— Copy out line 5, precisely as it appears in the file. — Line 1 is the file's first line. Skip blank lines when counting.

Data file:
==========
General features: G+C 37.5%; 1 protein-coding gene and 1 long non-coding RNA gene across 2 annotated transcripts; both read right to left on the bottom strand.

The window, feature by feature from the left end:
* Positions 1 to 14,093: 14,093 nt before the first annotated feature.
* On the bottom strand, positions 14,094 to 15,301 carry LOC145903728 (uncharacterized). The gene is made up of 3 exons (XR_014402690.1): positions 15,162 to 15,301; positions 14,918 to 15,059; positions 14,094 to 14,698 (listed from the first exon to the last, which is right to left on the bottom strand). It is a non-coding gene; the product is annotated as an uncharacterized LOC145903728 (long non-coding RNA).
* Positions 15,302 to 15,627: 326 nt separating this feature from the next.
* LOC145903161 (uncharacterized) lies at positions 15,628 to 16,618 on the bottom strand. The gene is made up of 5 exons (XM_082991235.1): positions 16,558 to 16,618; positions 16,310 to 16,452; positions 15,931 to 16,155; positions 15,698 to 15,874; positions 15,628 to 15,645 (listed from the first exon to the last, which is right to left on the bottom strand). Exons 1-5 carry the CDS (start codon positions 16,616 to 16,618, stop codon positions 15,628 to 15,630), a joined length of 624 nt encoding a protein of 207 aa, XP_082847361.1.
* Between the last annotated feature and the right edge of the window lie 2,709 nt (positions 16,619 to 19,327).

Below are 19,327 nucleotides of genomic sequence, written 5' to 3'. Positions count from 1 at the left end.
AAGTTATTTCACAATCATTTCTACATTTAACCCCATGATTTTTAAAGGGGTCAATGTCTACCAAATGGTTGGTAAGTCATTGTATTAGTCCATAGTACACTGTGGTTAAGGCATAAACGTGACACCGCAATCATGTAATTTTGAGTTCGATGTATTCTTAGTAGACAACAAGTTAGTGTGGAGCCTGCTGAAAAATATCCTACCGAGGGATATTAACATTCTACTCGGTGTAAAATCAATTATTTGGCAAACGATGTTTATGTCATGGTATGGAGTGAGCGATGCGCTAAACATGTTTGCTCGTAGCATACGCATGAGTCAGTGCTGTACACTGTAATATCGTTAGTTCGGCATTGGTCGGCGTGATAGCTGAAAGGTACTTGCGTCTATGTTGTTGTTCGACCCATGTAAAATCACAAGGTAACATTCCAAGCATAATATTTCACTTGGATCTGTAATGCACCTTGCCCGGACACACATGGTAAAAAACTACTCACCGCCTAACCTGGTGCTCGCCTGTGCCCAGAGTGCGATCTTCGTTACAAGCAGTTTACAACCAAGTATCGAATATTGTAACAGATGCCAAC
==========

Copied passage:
* Positions 15,302 to 15,627: 326 nt separating this feature from the next.